With Amazon's Kindle Fire launching today, one would think that the e-retail giant would want to focus all its efforts on promoting the tablet. Think again.
"What we really built is a fully integrated media service," Amazon CEO Jeff Bezos said of the Kindle Fire in a wide-ranging interview published recently with Wired. "Hardware is a crucial ingredient in the service, but it's only a piece of it."
He might have a point. The Kindle Fire, which is shipping a day early today, is really more about the cloud-based services it offers than the hardware. The tablet features the ability for customers to stream music from the Web, buy Kindle e-books, watch movies and television shows from Amazon's Netflix streaming competitor, and even store content in Amazon's cloud locker. Even the tablet's browser, Silk, relies upon the cloud.
"One of the things that makes mobile Web browsing slow is the fact that the average website pulls content from 13 different places on the Internet," Bezos told Wired in the interview. "On a mobile device, even with a good Wi-Fi connection, each round trip is typically 100 milliseconds or more. Some of that can be done in parallel, but you typically have a whole bunch, as many as eight or more round trips that each take 100 milliseconds."
So, to address that issue, Amazon relies upon its cloud services to speed up page load times. As Bezos points out, the 100 milliseconds can be cut down to "less than 5 milliseconds," thanks to Amazon's Elastic Compute Cloud, a service that helps Web developers resize computing capacity based on their needs.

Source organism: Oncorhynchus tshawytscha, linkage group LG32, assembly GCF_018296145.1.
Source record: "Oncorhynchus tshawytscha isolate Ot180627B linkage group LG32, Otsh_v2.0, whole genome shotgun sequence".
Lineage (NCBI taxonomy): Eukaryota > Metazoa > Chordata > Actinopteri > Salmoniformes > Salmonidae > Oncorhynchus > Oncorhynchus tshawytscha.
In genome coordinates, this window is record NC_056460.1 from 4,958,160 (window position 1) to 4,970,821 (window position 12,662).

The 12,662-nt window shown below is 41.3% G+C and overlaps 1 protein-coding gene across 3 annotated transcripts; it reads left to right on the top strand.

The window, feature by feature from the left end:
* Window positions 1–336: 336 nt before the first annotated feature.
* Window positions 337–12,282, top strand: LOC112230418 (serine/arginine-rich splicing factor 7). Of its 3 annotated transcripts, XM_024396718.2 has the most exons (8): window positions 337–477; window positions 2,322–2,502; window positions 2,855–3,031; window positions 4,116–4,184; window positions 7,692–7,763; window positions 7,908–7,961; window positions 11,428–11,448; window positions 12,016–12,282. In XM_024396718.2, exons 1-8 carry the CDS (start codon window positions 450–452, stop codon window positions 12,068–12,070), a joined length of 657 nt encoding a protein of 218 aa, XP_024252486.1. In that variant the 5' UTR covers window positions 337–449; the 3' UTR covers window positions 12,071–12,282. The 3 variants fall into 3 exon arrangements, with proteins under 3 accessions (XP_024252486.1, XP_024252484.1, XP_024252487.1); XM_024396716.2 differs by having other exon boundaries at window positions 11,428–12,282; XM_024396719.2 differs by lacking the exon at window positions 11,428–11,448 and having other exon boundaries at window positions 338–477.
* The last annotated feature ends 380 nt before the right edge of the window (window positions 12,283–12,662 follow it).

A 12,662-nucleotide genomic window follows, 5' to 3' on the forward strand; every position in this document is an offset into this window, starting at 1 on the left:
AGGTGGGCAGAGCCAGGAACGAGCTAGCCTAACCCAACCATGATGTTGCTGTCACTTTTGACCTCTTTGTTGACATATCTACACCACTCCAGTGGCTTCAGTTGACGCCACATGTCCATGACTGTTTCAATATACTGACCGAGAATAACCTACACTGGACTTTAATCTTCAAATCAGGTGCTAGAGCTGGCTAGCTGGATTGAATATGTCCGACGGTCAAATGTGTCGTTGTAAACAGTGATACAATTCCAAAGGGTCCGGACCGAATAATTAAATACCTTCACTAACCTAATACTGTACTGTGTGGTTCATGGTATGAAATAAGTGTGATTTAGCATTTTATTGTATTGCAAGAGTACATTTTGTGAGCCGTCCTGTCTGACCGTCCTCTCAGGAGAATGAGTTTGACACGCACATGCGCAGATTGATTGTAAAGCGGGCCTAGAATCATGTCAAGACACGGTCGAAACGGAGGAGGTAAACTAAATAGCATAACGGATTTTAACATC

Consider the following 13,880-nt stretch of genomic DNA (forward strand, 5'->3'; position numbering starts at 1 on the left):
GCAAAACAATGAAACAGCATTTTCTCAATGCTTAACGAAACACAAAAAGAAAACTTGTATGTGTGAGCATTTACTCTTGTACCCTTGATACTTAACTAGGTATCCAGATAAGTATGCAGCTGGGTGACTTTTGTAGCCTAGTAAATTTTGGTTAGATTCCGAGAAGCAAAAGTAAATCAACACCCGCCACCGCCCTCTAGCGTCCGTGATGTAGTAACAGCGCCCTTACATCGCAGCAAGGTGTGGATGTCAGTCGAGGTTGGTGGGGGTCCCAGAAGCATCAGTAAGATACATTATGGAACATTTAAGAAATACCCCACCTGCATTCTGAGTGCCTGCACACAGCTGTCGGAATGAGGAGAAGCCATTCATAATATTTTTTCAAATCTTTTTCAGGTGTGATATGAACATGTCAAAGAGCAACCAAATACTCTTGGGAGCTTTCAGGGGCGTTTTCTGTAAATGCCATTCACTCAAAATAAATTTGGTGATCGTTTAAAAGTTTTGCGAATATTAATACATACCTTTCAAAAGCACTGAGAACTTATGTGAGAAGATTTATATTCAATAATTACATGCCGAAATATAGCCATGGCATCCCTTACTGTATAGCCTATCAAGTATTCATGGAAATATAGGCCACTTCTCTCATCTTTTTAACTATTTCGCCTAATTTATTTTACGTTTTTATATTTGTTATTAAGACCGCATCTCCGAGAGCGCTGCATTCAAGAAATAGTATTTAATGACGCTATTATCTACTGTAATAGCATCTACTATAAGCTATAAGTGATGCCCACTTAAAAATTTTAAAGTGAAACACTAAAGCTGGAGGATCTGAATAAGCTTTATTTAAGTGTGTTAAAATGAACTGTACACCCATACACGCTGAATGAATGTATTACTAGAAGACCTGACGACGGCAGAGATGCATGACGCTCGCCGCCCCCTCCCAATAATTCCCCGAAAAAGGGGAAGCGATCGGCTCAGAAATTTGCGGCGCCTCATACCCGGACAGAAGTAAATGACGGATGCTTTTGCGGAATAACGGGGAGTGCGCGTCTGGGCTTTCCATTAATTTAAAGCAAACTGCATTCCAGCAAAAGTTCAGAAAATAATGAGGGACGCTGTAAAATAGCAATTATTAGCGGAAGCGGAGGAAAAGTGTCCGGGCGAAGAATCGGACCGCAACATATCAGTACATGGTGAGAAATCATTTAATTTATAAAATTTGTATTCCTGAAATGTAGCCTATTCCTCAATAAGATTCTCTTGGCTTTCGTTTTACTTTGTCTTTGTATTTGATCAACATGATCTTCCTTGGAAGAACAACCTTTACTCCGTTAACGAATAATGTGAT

But for Amazon, its focus on the cloud goes beyond just the Kindle Fire. In fact, the company is lurking in the clouds behind several prominent sites on the Web, hosting Foursquare, Netflix, and Yelp, among others with its Amazon Web Services. And as Bezos pointed out to Wired, his company's success with Amazon Web Services has, like just about everything else with the company, come about from affordable pricing.
"We were determined to build the best services but to price them at a level that customers couldn't match, even if they were willing to use inferior products," Bezos said. "Tech companies always have high margins, except for Amazon. We're the only tech company with low margins."
And, in some cases, even negative margins. In September, Piper Jaffray analyst Gene Munster said that he believes the Kindle Fire costs Amazon $250 to produce--$50 more than the device's $199 price tag.